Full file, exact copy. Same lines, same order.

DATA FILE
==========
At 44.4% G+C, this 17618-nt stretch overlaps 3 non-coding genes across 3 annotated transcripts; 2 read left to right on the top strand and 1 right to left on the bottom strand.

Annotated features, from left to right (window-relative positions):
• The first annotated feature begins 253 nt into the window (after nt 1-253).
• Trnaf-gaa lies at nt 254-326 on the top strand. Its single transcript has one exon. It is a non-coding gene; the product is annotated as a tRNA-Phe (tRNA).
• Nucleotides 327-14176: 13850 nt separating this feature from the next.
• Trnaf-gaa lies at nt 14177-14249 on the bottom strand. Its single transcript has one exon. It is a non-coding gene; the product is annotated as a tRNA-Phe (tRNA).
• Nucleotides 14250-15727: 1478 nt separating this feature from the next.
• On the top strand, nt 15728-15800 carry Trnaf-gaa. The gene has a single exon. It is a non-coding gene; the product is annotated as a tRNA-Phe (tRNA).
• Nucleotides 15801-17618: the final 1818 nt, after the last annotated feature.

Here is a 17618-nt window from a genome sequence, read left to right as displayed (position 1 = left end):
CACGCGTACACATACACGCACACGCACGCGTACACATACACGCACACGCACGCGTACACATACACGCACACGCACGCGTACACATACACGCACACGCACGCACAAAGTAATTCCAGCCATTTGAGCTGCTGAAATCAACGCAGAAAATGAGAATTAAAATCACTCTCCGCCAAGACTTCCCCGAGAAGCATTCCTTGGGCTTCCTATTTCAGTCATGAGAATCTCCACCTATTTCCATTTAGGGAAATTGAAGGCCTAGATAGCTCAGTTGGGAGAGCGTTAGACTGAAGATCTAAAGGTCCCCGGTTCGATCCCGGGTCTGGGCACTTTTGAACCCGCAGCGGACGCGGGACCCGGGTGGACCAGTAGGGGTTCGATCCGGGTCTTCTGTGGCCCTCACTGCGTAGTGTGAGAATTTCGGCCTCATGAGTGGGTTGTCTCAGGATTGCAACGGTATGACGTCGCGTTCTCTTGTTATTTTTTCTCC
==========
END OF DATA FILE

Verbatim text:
At 44.4% G+C, this 17618-nt stretch overlaps 3 non-coding genes across 3 annotated transcripts; 2 read left to right on the top strand and 1 right to left on the bottom strand.

Annotated features, from left to right (window-relative positions):
• The first annotated feature begins 253 nt into the window (after nt 1-253).
• Trnaf-gaa lies at nt 254-326 on the top strand. Its single transcript has one exon. It is a non-coding gene; the product is annotated as a tRNA-Phe (tRNA).
• Nucleotides 327-14176: 13850 nt separating this feature from the next.
• Trnaf-gaa lies at nt 14177-14249 on the bottom strand. Its single transcript has one exon. It is a non-coding gene; the product is annotated as a tRNA-Phe (tRNA).
• Nucleotides 14250-15727: 1478 nt separating this feature from the next.
• On the top strand, nt 15728-15800 carry Trnaf-gaa. The gene has a single exon. It is a non-coding gene; the product is annotated as a tRNA-Phe (tRNA).
• Nucleotides 15801-17618: the final 1818 nt, after the last annotated feature.

Here is a 17618-nt window from a genome sequence, read left to right as displayed (position 1 = left end):
CACGCGTACACATACACGCACACGCACGCGTACACATACACGCACACGCACGCGTACACATACACGCACACGCACGCGTACACATACACGCACACGCACGCACAAAGTAATTCCAGCCATTTGAGCTGCTGAAATCAACGCAGAAAATGAGAATTAAAATCACTCTCCGCCAAGACTTCCCCGAGAAGCATTCCTTGGGCTTCCTATTTCAGTCATGAGAATCTCCACCTATTTCCATTTAGGGAAATTGAAGGCCTAGATAGCTCAGTTGGGAGAGCGTTAGACTGAAGATCTAAAGGTCCCCGGTTCGATCCCGGGTCTGGGCACTTTTGAACCCGCAGCGGACGCGGGACCCGGGTGGACCAGTAGGGGTTCGATCCGGGTCTTCTGTGGCCCTCACTGCGTAGTGTGAGAATTTCGGCCTCATGAGTGGGTTGTCTCAGGATTGCAACGGTATGACGTCGCGTTCTCTTGTTATTTTTTCTCC